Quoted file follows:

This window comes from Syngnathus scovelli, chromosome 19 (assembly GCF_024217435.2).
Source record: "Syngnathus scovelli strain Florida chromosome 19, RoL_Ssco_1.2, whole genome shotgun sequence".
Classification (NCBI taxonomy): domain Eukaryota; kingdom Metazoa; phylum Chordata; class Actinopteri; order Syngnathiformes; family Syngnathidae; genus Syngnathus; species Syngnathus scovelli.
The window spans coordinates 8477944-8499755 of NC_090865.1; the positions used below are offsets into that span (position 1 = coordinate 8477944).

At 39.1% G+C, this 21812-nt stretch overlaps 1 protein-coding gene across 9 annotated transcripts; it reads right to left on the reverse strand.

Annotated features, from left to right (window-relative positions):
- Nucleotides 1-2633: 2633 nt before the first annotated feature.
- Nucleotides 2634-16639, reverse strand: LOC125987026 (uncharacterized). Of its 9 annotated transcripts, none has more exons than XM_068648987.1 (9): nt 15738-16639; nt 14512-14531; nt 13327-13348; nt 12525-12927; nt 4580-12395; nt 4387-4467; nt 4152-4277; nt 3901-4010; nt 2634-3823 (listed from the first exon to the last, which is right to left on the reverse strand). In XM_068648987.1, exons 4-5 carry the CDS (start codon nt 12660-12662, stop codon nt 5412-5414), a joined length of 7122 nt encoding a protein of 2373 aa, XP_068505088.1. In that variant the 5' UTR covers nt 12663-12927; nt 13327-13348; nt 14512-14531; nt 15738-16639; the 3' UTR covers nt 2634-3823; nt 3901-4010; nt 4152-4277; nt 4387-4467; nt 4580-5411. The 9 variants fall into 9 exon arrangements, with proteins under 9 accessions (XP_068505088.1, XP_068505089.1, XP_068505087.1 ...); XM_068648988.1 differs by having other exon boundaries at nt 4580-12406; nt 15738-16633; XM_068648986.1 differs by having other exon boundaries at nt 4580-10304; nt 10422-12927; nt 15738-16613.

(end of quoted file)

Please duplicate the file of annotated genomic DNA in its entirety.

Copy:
This window comes from Syngnathus scovelli, chromosome 19 (assembly GCF_024217435.2).
Source record: "Syngnathus scovelli strain Florida chromosome 19, RoL_Ssco_1.2, whole genome shotgun sequence".
Classification (NCBI taxonomy): domain Eukaryota; kingdom Metazoa; phylum Chordata; class Actinopteri; order Syngnathiformes; family Syngnathidae; genus Syngnathus; species Syngnathus scovelli.
The window spans coordinates 8477944-8499755 of NC_090865.1; the positions used below are offsets into that span (position 1 = coordinate 8477944).

At 39.1% G+C, this 21812-nt stretch overlaps 1 protein-coding gene across 9 annotated transcripts; it reads right to left on the reverse strand.

Annotated features, from left to right (window-relative positions):
- Nucleotides 1-2633: 2633 nt before the first annotated feature.
- Nucleotides 2634-16639, reverse strand: LOC125987026 (uncharacterized). Of its 9 annotated transcripts, none has more exons than XM_068648987.1 (9): nt 15738-16639; nt 14512-14531; nt 13327-13348; nt 12525-12927; nt 4580-12395; nt 4387-4467; nt 4152-4277; nt 3901-4010; nt 2634-3823 (listed from the first exon to the last, which is right to left on the reverse strand). In XM_068648987.1, exons 4-5 carry the CDS (start codon nt 12660-12662, stop codon nt 5412-5414), a joined length of 7122 nt encoding a protein of 2373 aa, XP_068505088.1. In that variant the 5' UTR covers nt 12663-12927; nt 13327-13348; nt 14512-14531; nt 15738-16639; the 3' UTR covers nt 2634-3823; nt 3901-4010; nt 4152-4277; nt 4387-4467; nt 4580-5411. The 9 variants fall into 9 exon arrangements, with proteins under 9 accessions (XP_068505088.1, XP_068505089.1, XP_068505087.1 ...); XM_068648988.1 differs by having other exon boundaries at nt 4580-12406; nt 15738-16633; XM_068648986.1 differs by having other exon boundaries at nt 4580-10304; nt 10422-12927; nt 15738-16613.